In assuring his writers that he’s simply playing anthropologist when describing the perspective of urban whites, David Wong exposes the falsehood of his newly adopted urban attitude.
Going to a single tax rate for residential and commercial taxes would help Narragansett businesses, and the town’s high taxes suggest it could be done without raising rates on residents.
Does anyone trust that an elite cabal of political cronies should centrally engineer our economy? Or do we place more trust in the great people of Rhode Island to be able to unleash their suppressed capacity in a fair and free-market economy, via major tax and regulatory reductions across the board? The top down ideas being presented in the upcoming election would be harmful to our state. It is up to voters to decide for themselves if Rhode Island will be a place where our families can prosper.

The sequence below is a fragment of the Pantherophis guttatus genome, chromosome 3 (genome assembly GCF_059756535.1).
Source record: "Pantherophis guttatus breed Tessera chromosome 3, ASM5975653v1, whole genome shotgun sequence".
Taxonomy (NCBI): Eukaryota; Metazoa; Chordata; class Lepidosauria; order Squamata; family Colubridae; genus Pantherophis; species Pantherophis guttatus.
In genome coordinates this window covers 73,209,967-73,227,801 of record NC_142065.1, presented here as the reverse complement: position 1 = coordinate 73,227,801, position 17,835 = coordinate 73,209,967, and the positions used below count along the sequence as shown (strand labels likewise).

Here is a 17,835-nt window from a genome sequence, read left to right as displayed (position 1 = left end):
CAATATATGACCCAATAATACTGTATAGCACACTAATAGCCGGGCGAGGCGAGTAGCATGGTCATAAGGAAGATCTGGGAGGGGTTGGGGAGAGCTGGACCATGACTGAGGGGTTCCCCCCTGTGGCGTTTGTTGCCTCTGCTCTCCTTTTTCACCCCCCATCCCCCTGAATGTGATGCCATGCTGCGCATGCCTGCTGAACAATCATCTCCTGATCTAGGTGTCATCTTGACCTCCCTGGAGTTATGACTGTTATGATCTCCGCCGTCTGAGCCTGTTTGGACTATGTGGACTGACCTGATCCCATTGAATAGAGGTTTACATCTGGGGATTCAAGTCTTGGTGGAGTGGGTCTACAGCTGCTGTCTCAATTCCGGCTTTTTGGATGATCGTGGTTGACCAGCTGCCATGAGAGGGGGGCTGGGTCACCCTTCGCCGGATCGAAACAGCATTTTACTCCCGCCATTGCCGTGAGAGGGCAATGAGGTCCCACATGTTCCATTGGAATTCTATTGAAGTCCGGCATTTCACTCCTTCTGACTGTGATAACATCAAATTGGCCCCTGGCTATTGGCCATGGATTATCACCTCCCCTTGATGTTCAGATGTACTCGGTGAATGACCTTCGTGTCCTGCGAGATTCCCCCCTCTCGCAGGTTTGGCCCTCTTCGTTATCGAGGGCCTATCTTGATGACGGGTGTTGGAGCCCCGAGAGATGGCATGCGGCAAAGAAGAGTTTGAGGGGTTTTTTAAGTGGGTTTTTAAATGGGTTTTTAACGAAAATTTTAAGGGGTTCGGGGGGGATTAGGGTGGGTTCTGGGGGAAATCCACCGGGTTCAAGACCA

There are many examples. We have proven in our Freedom Index that the status quo is moving our state in the wrong direction. Led by Rep. Patricia Morgan and Sen. Elaine Morgan, only 11 of 113 lawmakers earned positive scores on our 2016 Freedom Index. The Sheeple Index, released in partnership with WatchdogRI, shows that there is a dangerous pattern of lawmakers blindly following the leader.
It may be only a dream, but at least we can contemplate ways in which our society could make better decisions when empowering government to force people to do things for social reasons.
Defining progressivism is problematic because it has no unifying theme except the illusion of moving forward to address grievances.
Governor Raimondo touts Rhode Island’s history of religious freedom in the service of a progressive attempt to eliminate religious freedom.